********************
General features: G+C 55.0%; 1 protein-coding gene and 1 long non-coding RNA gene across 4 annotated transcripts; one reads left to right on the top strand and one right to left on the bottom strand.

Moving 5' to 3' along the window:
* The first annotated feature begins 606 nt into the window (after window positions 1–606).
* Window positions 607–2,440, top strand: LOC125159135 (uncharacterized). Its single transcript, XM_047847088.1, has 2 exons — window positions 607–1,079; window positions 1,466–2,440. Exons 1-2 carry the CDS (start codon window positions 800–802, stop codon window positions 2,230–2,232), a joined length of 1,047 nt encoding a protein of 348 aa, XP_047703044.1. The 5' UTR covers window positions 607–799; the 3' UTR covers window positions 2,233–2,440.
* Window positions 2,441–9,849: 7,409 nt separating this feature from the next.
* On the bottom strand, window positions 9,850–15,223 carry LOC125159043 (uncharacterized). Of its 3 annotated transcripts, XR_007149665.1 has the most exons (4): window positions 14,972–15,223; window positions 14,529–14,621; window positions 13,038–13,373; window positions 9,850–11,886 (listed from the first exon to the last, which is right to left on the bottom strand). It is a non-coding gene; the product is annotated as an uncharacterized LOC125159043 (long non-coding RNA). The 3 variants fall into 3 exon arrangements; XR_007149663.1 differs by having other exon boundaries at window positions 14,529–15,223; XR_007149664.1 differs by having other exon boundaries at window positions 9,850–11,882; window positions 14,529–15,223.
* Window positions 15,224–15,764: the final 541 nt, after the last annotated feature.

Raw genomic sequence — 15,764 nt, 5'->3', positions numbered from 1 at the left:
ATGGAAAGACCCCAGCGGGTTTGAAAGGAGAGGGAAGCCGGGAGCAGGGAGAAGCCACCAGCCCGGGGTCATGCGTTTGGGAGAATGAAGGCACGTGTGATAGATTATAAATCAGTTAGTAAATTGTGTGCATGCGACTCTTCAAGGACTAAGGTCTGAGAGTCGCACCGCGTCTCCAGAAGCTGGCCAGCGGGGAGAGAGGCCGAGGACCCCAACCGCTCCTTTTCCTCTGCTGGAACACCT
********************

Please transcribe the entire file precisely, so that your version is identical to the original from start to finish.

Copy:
General features: G+C 55.0%; 1 protein-coding gene and 1 long non-coding RNA gene across 4 annotated transcripts; one reads left to right on the top strand and one right to left on the bottom strand.

Moving 5' to 3' along the window:
* The first annotated feature begins 606 nt into the window (after window positions 1–606).
* Window positions 607–2,440, top strand: LOC125159135 (uncharacterized). Its single transcript, XM_047847088.1, has 2 exons — window positions 607–1,079; window positions 1,466–2,440. Exons 1-2 carry the CDS (start codon window positions 800–802, stop codon window positions 2,230–2,232), a joined length of 1,047 nt encoding a protein of 348 aa, XP_047703044.1. The 5' UTR covers window positions 607–799; the 3' UTR covers window positions 2,233–2,440.
* Window positions 2,441–9,849: 7,409 nt separating this feature from the next.
* On the bottom strand, window positions 9,850–15,223 carry LOC125159043 (uncharacterized). Of its 3 annotated transcripts, XR_007149665.1 has the most exons (4): window positions 14,972–15,223; window positions 14,529–14,621; window positions 13,038–13,373; window positions 9,850–11,886 (listed from the first exon to the last, which is right to left on the bottom strand). It is a non-coding gene; the product is annotated as an uncharacterized LOC125159043 (long non-coding RNA). The 3 variants fall into 3 exon arrangements; XR_007149663.1 differs by having other exon boundaries at window positions 14,529–15,223; XR_007149664.1 differs by having other exon boundaries at window positions 9,850–11,882; window positions 14,529–15,223.
* Window positions 15,224–15,764: the final 541 nt, after the last annotated feature.

Raw genomic sequence — 15,764 nt, 5'->3', positions numbered from 1 at the left:
ATGGAAAGACCCCAGCGGGTTTGAAAGGAGAGGGAAGCCGGGAGCAGGGAGAAGCCACCAGCCCGGGGTCATGCGTTTGGGAGAATGAAGGCACGTGTGATAGATTATAAATCAGTTAGTAAATTGTGTGCATGCGACTCTTCAAGGACTAAGGTCTGAGAGTCGCACCGCGTCTCCAGAAGCTGGCCAGCGGGGAGAGAGGCCGAGGACCCCAACCGCTCCTTTTCCTCTGCTGGAACACCT